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Journal articles

Effect of fluid circulation on subduction interface tectonic processes : Insights from thermo-mechanical numerical modelling

Abstract : Both geophysical and petrological data suggest that large amounts of water are released in subduction zones during the burial of oceanic lithosphere through metamorphic dehydration reactions. These fluids are generally considered to be responsible for mantle wedge hydration, mechanical weakening of the plate interface and to affect slab-interface seismicity. In order to bridge the gap between subduction dynamics and the wealth of field, petrological and experimental data documenting small-scale fluid circulation at mantle depths, we designed a bi-phase model, in which fluid migration is driven by rock fluid concentrations, non-lithostatic pressure gradients and deformation. Oceanic subduction is modelled using a forward visco-elasto-plastic thermo-mechanically and thermodynamically coupled code (FLAMAR) following the previous work by Yamato et al. (2007). After 16.5 Myr of convergence, deformation is accommodated along the subduction interface by a low-strength shear zone characterised by a weak (10-25% of serpentinite) and relatively narrow (5-10 km) serpentinized front in the reference experiment. Dehydration associated with eclogitization of the oceanic crust (60-75 km depth) and serpentinite breakdown (110-130 km depth) significantly decreases the mechanical strength of the mantle at these depths, thereby favouring the detachment of large slices of oceanic crust along the plate interface. The geometries obtained are in good agreement with reconstructions derived from field evidence from the Alpine eclogite-facies ophiolitic belt (i.e., coherent fragments of oceanic crust detached at ca.80 km depth in the Alpine subduction zone and exhumed along the subduction interface). Through a parametric study, we further investigate the role of various parameters, such as fluid circulation, oceanic crustal structure and rheology, on the formation of such large tectonic slices. We conclude that the detachment of oceanic crust slices is largely promoted by fluid circulation along the subduction interface and by the subduction of a strong and originally discontinuous mafic crust.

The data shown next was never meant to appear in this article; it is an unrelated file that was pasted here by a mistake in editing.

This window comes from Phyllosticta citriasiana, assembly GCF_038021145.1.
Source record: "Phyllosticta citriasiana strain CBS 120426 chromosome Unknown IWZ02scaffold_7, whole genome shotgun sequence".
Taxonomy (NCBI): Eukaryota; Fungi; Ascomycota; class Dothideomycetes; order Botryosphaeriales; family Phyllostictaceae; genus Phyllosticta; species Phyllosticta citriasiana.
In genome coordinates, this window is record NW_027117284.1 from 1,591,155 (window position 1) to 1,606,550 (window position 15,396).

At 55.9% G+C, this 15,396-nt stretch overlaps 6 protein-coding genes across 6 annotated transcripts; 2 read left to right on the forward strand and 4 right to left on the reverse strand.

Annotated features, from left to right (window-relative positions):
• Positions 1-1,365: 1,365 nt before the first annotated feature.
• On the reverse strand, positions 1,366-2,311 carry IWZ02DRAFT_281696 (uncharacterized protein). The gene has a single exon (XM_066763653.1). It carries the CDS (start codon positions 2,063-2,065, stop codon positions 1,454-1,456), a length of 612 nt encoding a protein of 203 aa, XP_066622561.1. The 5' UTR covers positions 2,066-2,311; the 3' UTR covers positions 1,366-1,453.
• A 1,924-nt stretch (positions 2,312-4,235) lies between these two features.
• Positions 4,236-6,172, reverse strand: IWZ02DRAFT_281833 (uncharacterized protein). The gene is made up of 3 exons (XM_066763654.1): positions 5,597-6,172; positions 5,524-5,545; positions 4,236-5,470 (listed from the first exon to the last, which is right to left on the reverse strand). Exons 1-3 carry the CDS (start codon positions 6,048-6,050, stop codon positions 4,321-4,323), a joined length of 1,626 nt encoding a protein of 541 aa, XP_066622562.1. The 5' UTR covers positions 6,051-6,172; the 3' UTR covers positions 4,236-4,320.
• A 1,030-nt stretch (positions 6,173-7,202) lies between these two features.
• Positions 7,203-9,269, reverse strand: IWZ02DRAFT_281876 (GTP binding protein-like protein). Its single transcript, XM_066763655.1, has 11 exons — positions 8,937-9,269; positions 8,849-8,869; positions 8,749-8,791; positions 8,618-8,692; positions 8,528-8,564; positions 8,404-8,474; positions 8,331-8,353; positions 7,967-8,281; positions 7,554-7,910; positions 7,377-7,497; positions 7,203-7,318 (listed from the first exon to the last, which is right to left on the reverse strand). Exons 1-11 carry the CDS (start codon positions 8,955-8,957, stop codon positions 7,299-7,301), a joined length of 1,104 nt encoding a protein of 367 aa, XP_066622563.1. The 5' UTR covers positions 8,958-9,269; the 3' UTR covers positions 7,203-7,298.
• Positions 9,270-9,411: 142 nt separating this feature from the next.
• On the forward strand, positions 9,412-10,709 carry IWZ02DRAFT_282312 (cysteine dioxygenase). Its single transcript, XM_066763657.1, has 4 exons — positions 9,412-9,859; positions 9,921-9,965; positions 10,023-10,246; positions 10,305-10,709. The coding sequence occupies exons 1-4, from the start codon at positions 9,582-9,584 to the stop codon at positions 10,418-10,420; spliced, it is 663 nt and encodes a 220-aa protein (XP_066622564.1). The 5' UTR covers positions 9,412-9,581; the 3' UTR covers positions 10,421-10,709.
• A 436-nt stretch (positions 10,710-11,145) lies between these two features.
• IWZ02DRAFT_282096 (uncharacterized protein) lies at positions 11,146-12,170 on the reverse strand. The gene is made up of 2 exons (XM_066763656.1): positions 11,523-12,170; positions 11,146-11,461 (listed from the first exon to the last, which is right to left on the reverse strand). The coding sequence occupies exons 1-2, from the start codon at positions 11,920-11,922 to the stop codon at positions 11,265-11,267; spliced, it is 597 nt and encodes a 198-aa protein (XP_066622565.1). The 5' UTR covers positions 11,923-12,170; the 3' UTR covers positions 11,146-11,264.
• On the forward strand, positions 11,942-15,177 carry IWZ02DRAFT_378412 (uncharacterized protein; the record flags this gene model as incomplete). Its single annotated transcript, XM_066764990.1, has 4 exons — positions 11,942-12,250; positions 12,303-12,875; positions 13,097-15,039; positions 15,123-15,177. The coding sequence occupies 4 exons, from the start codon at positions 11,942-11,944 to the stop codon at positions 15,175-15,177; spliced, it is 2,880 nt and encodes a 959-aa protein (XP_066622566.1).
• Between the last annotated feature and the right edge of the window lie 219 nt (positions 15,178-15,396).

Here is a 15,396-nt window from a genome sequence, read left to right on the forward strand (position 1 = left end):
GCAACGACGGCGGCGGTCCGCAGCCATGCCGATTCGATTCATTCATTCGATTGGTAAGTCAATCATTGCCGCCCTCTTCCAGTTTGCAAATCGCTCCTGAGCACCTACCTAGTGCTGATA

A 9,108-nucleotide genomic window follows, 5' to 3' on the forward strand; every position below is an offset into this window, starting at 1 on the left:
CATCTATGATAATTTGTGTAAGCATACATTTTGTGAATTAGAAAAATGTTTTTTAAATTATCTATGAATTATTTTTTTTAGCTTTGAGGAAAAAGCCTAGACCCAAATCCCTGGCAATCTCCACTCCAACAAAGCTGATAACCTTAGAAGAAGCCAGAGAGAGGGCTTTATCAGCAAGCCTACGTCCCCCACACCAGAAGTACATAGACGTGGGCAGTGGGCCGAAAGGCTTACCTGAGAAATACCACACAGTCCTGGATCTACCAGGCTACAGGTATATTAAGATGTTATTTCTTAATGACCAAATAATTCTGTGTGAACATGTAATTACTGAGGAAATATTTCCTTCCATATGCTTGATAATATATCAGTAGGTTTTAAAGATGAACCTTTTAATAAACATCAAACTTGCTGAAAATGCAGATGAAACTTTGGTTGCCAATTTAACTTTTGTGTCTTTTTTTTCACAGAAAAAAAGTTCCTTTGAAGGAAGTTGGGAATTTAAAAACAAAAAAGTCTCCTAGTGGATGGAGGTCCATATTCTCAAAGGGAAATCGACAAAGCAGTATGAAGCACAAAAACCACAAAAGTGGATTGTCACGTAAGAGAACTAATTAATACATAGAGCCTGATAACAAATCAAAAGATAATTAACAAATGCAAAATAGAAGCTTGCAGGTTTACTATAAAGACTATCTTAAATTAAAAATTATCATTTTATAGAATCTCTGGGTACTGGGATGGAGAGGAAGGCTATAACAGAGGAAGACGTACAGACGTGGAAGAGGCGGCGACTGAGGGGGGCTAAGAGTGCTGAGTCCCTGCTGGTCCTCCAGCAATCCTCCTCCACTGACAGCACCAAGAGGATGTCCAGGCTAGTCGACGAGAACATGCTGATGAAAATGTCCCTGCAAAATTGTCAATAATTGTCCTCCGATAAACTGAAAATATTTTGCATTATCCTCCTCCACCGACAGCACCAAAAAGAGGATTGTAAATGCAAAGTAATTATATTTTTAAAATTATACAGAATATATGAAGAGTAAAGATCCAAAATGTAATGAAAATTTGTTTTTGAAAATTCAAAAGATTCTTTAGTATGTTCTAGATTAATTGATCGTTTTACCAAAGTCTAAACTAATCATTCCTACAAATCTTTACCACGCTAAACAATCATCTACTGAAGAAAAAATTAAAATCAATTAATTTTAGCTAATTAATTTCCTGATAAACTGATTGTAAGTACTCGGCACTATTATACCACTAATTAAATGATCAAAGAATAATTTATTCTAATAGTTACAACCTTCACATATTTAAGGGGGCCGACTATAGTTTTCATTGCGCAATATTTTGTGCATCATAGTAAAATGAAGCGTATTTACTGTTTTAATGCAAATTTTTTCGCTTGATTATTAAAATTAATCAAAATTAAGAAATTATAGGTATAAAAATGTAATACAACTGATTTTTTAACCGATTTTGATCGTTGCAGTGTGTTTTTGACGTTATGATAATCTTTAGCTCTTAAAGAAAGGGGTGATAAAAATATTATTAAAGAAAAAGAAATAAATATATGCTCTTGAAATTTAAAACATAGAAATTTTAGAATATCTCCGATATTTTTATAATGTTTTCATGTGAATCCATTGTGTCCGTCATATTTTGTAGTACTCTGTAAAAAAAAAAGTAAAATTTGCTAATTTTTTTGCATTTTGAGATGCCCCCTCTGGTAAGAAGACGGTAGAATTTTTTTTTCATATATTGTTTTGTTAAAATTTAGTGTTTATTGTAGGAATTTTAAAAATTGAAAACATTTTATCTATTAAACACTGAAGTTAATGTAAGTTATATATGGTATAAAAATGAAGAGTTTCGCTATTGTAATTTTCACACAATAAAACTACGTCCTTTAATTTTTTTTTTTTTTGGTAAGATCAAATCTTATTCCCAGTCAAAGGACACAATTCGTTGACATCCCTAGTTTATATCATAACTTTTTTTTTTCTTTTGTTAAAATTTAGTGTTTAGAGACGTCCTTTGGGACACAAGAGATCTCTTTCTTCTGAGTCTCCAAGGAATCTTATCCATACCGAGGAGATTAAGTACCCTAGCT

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Contributor : Isabelle Dubigeon Connect in order to contact the contributor
Submitted on : Wednesday, December 5, 2012 - 9:33:28 AM
Last modification on : Thursday, June 2, 2022 - 2:48:18 PM



Samuel Angiboust, Sylvie Wolf, Evgenii Burov, Philippe Agard, Philippe yamato. Effect of fluid circulation on subduction interface tectonic processes : Insights from thermo-mechanical numerical modelling. Earth and Planetary Science Letters, Elsevier, 2012, 357-358, pp.238-248. ⟨10.1016/j.epsl.2012.09.012⟩. ⟨insu-00761168⟩



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